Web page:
A subjective evaluation was conducted via a ques-tionnaire that the subjects filled out after each experimental condition was tested. The subjective physical load was evaluated on the upper limb overall and in four body areas: neck, shoulder, elbow, and wrist. The difficulty of maintaining the posture was also evaluated. The rating scale ranged from 1 (feeling no physical load/difficulty at all) to 5 (feeling a significant physical load/difficulty).

    3. RESULTS AND DISCUSSION

    3.1 Electromyography

    Table 1 and Figures 4-11 show the mean and standard deviation of the %MVC for each muscle. The asterisks in the graphs denote significant difference of 5%. The results indicate that, on average, the %MVC values of the trapezius muscle, deltoid muscle, and thenar muscle exceed 10%, indicating high muscle load, and the %MVC values of the round pronator muscle and flexor carpi ulnaris muscle are less than 5% on average, representing low muscle load. Fig. 5, 6, 7, 8, 9, 10

    In a previous study, Hida and Seo (2012) characterized the upper limb load during visual inspections of lightweight and large-sized objects. The results show that the muscle load is generally less than 10% MVC, exceeding 10% MVC only when the tilt angle of the inspection object is large. In other words, the muscle load during the inspection task in this study is relatively large. In addition, Björkstén and Jonsson (1977) have quantified the endurance limit as 8% MVC and recommended 5% MVC as a limit of the upper limb during sustained static contractions in the general population. This implies that the muscle load associated with the inspection task considered in this study is large.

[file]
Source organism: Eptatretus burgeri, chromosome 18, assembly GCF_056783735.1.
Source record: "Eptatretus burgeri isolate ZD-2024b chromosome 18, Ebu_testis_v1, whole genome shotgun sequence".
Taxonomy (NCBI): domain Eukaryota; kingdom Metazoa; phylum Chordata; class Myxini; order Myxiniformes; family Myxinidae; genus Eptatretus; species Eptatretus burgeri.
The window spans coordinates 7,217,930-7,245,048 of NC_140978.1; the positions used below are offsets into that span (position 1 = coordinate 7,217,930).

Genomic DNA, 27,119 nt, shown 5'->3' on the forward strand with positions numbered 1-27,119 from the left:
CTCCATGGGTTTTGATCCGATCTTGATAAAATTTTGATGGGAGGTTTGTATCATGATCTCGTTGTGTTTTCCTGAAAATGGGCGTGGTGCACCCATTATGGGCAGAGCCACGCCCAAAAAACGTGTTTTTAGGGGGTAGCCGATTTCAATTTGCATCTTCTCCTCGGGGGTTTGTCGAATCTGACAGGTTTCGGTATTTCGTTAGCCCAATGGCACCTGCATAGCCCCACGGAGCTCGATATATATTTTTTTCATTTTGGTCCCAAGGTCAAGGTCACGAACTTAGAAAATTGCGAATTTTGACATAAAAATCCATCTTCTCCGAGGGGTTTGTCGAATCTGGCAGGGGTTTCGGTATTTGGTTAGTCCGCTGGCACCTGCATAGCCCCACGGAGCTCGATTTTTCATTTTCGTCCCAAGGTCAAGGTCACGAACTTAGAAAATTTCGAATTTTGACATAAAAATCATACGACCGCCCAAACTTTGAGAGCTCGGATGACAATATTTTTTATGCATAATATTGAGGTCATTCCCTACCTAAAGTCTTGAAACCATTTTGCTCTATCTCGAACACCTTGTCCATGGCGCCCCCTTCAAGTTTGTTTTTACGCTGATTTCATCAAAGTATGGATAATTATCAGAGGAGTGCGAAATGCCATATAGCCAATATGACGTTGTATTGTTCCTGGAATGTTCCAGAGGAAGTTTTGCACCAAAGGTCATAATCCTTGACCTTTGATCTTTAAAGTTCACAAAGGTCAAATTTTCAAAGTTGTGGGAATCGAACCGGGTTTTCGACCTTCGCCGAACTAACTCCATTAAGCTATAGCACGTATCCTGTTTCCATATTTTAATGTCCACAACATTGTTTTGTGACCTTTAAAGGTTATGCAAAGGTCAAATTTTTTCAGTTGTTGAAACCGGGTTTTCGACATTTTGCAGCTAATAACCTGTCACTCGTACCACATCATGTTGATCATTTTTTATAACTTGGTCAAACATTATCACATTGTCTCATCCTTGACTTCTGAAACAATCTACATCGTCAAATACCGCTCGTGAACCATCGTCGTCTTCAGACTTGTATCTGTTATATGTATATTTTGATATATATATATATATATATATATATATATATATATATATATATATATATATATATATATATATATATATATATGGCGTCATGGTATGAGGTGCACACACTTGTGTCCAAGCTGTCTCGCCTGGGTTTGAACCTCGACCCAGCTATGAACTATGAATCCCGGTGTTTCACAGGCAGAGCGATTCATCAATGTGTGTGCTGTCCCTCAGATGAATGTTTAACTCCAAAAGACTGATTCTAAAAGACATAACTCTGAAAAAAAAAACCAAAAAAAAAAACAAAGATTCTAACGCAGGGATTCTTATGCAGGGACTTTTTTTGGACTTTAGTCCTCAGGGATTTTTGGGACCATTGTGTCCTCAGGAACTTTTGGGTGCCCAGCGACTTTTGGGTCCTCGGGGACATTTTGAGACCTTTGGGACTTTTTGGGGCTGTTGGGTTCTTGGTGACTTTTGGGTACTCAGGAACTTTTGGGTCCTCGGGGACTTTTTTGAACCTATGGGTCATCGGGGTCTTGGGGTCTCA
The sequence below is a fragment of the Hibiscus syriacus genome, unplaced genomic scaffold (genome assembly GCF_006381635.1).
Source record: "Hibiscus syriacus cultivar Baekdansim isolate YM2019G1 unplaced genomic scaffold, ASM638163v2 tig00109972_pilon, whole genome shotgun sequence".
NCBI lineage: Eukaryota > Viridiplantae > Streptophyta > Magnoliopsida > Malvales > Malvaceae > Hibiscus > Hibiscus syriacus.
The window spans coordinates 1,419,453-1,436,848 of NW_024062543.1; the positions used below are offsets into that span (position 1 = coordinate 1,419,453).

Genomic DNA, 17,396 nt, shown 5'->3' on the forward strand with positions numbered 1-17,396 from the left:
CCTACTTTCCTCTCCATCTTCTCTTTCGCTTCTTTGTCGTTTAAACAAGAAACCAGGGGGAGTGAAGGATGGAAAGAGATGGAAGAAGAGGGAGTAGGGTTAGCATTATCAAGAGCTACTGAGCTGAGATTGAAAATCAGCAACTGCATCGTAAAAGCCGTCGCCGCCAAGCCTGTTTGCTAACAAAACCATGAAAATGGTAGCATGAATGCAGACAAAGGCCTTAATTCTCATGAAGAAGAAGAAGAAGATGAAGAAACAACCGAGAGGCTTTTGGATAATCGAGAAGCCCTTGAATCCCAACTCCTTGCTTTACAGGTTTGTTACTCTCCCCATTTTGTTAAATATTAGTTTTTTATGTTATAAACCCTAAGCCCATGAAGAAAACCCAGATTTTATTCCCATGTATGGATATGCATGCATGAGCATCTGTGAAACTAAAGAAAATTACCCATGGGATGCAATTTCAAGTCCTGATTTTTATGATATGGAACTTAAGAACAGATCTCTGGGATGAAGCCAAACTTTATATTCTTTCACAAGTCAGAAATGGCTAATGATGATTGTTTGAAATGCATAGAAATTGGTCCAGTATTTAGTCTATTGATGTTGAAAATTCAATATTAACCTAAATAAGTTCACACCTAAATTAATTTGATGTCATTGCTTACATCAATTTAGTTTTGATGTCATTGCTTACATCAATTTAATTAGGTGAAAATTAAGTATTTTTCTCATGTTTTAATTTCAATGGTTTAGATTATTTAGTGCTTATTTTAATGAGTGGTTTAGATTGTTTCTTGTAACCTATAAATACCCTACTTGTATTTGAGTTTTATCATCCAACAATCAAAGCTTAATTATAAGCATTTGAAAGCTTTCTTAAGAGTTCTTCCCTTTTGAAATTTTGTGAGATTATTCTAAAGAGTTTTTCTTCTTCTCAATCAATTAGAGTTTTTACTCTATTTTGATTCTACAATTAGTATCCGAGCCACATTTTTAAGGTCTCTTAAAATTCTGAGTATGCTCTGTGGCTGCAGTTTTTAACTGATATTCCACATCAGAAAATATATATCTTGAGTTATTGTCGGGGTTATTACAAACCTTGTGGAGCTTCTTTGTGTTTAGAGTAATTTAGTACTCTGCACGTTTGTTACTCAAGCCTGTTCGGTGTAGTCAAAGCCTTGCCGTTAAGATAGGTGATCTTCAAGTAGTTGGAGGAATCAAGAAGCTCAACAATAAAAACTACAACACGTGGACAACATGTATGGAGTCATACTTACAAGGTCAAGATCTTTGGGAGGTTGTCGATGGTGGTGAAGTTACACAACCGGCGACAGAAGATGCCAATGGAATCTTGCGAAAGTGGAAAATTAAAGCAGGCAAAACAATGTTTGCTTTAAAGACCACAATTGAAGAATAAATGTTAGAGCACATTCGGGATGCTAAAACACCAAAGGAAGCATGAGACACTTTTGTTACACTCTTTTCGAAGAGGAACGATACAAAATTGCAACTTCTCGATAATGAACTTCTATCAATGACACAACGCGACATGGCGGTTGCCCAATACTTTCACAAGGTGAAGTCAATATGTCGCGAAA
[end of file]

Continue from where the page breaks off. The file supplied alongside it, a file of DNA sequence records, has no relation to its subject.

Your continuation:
As a result of the statistical analysis, the significant main effect was observed except the round pronator muscle and the thenar muscle with respect to the grasp height, and the significant main effect was observed in all muscles with respect to the inspection posture. In addition, the significant interaction effect was observed except the round pronator muscle. Since the significant difference was observed in the interaction effect, the simple main effect test (Bonferroni’s test) was carried out. As a result, a characteristic tendency different from other inspection posture was observed in the inspection posture C. Specifically, in the upper part of the trapezius muscle, the middle part of the deltoid muscle, the flexor carpi ulnaris muscle, and the extensor carpi radialis longus muscle, the influence on the muscle load due to the change of the grasp height was smaller than in other inspection postures, and the muscle load was great at any grasp height. In addition, in the inspection posture C in the biceps brachii muscle, the influence on the muscle load due to the change of the grasp height was great, and the muscle load was maximum when the grasp height was in the downward from the eye level. In this way, the specific tendency was observed by combination of inspection posture C and grasp height. For the following parts, we discussed the main effect.